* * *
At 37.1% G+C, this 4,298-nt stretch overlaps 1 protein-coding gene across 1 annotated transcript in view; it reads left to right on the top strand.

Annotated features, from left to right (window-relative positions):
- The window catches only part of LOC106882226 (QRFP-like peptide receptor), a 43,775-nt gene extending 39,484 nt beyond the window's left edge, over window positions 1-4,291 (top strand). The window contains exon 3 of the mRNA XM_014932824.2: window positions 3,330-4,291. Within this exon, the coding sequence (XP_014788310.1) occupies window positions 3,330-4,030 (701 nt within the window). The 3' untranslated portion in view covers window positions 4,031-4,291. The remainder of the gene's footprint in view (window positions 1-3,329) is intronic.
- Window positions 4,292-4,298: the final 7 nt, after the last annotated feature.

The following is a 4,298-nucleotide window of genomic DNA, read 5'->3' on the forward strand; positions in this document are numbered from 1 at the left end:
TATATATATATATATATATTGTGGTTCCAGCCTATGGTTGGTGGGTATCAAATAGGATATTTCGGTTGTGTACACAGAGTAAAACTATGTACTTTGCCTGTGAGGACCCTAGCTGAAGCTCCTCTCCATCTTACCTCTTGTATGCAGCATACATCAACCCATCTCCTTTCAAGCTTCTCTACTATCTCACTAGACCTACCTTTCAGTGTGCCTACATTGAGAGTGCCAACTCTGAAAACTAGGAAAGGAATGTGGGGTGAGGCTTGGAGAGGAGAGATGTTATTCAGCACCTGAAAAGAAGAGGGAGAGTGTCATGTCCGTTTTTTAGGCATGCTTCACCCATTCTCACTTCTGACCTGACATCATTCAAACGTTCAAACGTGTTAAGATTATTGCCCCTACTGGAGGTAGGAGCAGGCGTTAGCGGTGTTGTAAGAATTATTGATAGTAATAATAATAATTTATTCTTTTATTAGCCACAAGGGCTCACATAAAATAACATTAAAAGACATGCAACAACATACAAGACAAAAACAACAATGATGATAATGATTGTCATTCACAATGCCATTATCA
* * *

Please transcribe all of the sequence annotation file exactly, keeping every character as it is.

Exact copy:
At 37.1% G+C, this 4,298-nt stretch overlaps 1 protein-coding gene across 1 annotated transcript in view; it reads left to right on the top strand.

Annotated features, from left to right (window-relative positions):
- The window catches only part of LOC106882226 (QRFP-like peptide receptor), a 43,775-nt gene extending 39,484 nt beyond the window's left edge, over window positions 1-4,291 (top strand). The window contains exon 3 of the mRNA XM_014932824.2: window positions 3,330-4,291. Within this exon, the coding sequence (XP_014788310.1) occupies window positions 3,330-4,030 (701 nt within the window). The 3' untranslated portion in view covers window positions 4,031-4,291. The remainder of the gene's footprint in view (window positions 1-3,329) is intronic.
- Window positions 4,292-4,298: the final 7 nt, after the last annotated feature.

The following is a 4,298-nucleotide window of genomic DNA, read 5'->3' on the forward strand; positions in this document are numbered from 1 at the left end:
TATATATATATATATATATTGTGGTTCCAGCCTATGGTTGGTGGGTATCAAATAGGATATTTCGGTTGTGTACACAGAGTAAAACTATGTACTTTGCCTGTGAGGACCCTAGCTGAAGCTCCTCTCCATCTTACCTCTTGTATGCAGCATACATCAACCCATCTCCTTTCAAGCTTCTCTACTATCTCACTAGACCTACCTTTCAGTGTGCCTACATTGAGAGTGCCAACTCTGAAAACTAGGAAAGGAATGTGGGGTGAGGCTTGGAGAGGAGAGATGTTATTCAGCACCTGAAAAGAAGAGGGAGAGTGTCATGTCCGTTTTTTAGGCATGCTTCACCCATTCTCACTTCTGACCTGACATCATTCAAACGTTCAAACGTGTTAAGATTATTGCCCCTACTGGAGGTAGGAGCAGGCGTTAGCGGTGTTGTAAGAATTATTGATAGTAATAATAATAATTTATTCTTTTATTAGCCACAAGGGCTCACATAAAATAACATTAAAAGACATGCAACAACATACAAGACAAAAACAACAATGATGATAATGATTGTCATTCACAATGCCATTATCA